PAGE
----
Are Support Groups for Depression Really Helpful?
Support groups for depression, when done correctly, can be extremely helpful for people experiencing depression. By their very nature, depression support groups provide something essential for recovery: social connection.
Depression causes isolation, loneliness, and despair, each feeding off the others in a downward spiral. Withdrawal from people and situations coupled with decreasing levels of activity keep people with depression away from positive experiences. Because they reestablish social connections and help people learn and use coping skills, support groups for depression are often quite helpful indeed.
Why are Support Groups for Depression Helpful?
Depression help groups bring people together, thus providing much-needed social connection. People gather to exchange stories, give and receive understanding, gain insights, and learn new coping skills. These shared experiences create a sense of cohesiveness and belonging that are essential in overcoming depression.
Because most depression self-help groups meet on a regular schedule, they provide stability and routine and often become a commitment that people like to live up to. Because having a routine is good for depression recovery, a support group for depression is helpful in this way, too.
In The Depression Workbook: A guide for Living with Depression & Manic Depression (2001), Copeland discusses advantages of depression support groups. Through group discussion and shared experiences and sometimes educational programs and speakers, support groups for depression:
- Provide information and education
- Allow people a safe place to talk and listen
- Instill hope
- Let people know that they’re not alone
- Teach new coping skills and depression-beating tips
- Help people learn to control depression symptoms
- Inform people of local resources and services
Depression help groups bring people together for positive connections and growth. Not only do participants have a chance to share their own experiences and gain insights and new skills, but they also have a chance to reciprocate. Being able to both receive and give empathy, understanding, and insights creates meaningful social interaction and is another way people benefit from self-help groups for depression.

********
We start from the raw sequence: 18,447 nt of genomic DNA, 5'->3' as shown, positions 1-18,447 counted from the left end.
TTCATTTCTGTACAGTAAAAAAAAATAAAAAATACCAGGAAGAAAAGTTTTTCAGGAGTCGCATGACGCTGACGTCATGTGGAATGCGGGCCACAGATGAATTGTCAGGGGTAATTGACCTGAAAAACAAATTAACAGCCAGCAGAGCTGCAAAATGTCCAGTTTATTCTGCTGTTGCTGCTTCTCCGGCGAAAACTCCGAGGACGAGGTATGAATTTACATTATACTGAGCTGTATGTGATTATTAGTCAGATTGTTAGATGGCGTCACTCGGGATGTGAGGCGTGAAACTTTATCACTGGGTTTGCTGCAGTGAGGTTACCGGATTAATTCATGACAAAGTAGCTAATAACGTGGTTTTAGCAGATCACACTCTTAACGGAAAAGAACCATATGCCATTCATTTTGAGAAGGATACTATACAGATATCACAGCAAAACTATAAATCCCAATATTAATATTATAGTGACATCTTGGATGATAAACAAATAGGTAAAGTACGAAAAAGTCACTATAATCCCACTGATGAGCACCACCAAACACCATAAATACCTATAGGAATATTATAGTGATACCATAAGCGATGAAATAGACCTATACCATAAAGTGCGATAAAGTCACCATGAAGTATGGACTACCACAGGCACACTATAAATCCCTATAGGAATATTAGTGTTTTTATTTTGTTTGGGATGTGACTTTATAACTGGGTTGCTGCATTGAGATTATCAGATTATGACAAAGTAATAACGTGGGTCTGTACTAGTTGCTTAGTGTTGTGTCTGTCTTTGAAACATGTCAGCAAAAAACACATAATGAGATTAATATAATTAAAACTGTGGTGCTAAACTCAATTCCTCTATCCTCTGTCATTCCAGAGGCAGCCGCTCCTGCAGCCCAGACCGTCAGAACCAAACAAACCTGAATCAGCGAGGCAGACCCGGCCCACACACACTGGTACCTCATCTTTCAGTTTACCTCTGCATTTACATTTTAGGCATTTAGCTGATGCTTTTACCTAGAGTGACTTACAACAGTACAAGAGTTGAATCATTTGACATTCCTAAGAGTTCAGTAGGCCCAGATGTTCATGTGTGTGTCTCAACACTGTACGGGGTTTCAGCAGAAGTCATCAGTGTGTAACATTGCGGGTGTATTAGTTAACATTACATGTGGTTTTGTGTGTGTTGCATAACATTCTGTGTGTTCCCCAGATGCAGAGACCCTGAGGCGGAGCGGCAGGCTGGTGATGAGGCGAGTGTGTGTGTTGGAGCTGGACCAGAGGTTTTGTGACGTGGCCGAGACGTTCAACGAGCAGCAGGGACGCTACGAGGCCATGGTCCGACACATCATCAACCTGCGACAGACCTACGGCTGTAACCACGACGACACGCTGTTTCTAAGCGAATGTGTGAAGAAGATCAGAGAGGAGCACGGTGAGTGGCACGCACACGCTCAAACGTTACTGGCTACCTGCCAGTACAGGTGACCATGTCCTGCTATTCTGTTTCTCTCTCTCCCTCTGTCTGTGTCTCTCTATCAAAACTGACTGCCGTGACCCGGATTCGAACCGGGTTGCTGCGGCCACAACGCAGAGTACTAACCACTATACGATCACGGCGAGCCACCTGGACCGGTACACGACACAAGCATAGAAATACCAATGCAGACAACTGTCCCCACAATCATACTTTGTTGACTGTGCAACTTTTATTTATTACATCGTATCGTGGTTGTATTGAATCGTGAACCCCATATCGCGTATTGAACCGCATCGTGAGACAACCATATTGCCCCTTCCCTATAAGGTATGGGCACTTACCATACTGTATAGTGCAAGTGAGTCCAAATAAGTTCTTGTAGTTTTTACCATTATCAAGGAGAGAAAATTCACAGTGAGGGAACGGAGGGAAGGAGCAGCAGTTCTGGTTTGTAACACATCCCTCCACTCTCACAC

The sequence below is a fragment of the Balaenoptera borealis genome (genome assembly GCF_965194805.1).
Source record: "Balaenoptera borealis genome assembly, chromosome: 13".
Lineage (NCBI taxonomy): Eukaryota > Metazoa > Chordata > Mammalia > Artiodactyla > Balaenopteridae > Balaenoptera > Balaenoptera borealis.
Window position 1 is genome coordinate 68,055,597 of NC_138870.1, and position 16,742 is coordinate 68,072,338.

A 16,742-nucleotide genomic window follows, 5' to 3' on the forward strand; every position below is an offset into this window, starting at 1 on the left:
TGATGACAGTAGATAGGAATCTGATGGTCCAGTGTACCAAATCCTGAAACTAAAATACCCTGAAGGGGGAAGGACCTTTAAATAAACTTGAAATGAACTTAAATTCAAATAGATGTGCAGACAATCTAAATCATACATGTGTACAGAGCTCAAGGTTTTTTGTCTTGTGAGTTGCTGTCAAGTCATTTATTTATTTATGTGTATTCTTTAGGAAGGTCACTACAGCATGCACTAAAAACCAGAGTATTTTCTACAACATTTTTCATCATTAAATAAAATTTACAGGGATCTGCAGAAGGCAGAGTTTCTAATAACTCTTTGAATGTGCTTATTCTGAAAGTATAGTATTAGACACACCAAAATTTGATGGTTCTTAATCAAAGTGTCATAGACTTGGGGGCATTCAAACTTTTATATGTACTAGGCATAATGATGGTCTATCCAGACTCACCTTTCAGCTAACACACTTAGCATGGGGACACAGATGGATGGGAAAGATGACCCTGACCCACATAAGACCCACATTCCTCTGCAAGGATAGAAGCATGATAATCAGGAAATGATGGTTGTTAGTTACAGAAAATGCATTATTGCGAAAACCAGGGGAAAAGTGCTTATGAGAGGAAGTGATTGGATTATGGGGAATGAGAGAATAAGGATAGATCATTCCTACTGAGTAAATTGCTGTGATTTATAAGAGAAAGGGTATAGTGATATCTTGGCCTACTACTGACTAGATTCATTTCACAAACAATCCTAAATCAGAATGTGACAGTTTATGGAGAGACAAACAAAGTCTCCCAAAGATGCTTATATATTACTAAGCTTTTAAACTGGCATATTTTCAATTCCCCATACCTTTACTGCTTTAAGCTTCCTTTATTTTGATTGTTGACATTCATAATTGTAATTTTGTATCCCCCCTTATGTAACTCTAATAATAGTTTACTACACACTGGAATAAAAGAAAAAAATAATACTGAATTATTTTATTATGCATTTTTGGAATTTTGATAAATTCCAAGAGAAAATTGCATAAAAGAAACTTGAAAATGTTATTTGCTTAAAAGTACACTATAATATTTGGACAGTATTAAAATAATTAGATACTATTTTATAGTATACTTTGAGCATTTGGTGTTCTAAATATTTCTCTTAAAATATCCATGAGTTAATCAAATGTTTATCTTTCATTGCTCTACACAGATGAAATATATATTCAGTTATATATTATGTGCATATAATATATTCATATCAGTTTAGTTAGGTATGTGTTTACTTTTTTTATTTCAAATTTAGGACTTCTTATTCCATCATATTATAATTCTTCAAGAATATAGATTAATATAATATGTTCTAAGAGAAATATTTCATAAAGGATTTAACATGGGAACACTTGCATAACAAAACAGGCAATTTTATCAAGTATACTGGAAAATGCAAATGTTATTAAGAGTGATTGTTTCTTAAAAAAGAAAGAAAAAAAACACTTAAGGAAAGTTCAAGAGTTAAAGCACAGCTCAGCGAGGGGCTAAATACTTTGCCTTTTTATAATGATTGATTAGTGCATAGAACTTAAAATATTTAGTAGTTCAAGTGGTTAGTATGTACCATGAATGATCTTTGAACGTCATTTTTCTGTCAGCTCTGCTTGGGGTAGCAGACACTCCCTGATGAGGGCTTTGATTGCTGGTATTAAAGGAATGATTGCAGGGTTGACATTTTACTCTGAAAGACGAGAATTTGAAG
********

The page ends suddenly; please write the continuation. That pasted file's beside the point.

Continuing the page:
Depression Support Groups are Helpful When They’re Good
Not all support groups for depression are created equally. Poor-quality support groups at best don’t help people move forward, and at worst can do harm by keeping members stuck in their depression. Here’s how to spot a bad support group:
- The meetings are spent dwelling on problems
- A few people dominate the discussion, and the rest of the members hardly have a chance to speak up
- The leader gives orders and tries to run the group the way he/she wants to with little regard for the needs of the group as a whole
- The atmosphere of the group is neither supportive nor progress-focused
Any of the above features can be a warning sign that the group is potentially toxic. In contrast, high-quality support groups for depression:
- Treat all participants as equals and important members of the group
- Remain focused on finding solutions
- Have a non-judgmental, empathetic atmosphere that allows each member to give and take
- Works together to help everyone grow
A quality support group can have a positive impact on mental health and well-being.
How to Find a Support Group for Depression
Support groups for depression offer help and hope. If you’re interested in attending a depression help group in your community, there are places you can look to find information.
- NAMI (National Alliance for Mental Illness)
- DBSA (Depression Bipolar Support Alliance)
- Mental Health America
- Local mental health agencies
- Wellness centers
- The offices of doctors and/or therapists
- Places of worship
Self-help groups for depression can be very helpful in healing and recovery. Finding and attending a good support group can be a powerful way to overcome depression.
Last Updated: 17 May 2017
Reviewed by Harry Croft, MD